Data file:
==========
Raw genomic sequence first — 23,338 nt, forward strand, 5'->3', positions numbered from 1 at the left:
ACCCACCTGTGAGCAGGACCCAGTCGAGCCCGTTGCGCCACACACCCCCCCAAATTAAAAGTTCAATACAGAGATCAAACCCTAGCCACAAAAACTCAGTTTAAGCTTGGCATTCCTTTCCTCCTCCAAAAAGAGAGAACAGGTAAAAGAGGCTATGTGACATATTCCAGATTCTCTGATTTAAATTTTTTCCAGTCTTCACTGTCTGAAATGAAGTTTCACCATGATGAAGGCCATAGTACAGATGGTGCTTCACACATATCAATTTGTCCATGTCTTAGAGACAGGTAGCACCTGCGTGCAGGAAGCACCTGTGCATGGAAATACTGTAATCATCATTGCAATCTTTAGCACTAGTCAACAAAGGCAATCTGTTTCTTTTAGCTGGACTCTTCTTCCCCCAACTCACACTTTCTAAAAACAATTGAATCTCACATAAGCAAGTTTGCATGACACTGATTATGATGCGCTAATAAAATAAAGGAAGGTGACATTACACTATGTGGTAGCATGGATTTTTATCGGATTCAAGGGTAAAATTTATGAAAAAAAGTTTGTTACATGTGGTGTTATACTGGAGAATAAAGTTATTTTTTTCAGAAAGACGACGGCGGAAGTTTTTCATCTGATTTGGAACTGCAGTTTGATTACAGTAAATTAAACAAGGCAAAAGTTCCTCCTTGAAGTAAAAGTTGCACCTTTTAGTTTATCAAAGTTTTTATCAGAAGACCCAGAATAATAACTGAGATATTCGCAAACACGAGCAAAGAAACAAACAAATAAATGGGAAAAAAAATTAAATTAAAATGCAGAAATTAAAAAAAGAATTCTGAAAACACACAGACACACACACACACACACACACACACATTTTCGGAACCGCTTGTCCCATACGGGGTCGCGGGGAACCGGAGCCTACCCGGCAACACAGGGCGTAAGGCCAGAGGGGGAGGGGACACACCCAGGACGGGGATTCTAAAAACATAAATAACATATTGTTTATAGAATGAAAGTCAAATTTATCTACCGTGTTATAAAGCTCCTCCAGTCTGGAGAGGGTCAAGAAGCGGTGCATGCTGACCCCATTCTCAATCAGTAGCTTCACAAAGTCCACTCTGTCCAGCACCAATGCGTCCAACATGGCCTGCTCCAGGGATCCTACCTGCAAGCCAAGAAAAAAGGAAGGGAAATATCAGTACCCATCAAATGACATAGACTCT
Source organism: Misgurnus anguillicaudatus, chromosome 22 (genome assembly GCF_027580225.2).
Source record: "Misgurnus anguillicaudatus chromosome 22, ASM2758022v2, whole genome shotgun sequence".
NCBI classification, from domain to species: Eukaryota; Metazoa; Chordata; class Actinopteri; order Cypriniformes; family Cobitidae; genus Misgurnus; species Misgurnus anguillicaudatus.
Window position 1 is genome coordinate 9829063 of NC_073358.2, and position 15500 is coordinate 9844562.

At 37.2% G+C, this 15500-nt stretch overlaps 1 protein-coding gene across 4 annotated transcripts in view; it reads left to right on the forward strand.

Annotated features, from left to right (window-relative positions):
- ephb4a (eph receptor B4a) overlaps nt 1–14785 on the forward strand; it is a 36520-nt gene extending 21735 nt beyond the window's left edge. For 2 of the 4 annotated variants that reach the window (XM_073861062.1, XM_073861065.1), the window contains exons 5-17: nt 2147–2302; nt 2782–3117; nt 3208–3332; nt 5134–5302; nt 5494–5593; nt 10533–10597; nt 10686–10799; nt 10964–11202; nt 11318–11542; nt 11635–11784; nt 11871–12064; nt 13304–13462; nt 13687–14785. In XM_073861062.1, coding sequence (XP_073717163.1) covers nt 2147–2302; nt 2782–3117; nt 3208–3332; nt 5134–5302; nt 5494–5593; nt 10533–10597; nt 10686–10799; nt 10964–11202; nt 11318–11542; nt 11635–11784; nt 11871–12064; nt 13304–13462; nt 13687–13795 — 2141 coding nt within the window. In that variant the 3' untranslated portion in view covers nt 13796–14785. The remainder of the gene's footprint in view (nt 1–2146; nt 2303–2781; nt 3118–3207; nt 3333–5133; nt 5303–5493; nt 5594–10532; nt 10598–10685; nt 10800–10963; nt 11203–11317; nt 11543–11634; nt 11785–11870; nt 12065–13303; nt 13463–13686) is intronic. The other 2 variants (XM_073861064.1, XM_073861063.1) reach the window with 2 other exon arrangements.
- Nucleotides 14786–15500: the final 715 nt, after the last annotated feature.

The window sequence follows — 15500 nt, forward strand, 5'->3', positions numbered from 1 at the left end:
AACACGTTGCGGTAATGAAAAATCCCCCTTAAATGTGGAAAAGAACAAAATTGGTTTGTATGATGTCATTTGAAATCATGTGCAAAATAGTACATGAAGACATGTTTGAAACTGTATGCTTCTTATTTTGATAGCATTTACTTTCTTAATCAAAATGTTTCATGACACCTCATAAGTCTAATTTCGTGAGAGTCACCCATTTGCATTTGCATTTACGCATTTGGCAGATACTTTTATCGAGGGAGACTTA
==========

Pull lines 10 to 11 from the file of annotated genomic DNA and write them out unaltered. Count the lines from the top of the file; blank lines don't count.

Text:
- Nucleotides 14786–15500: the final 715 nt, after the last annotated feature.

The window sequence follows — 15500 nt, forward strand, 5'->3', positions numbered from 1 at the left end: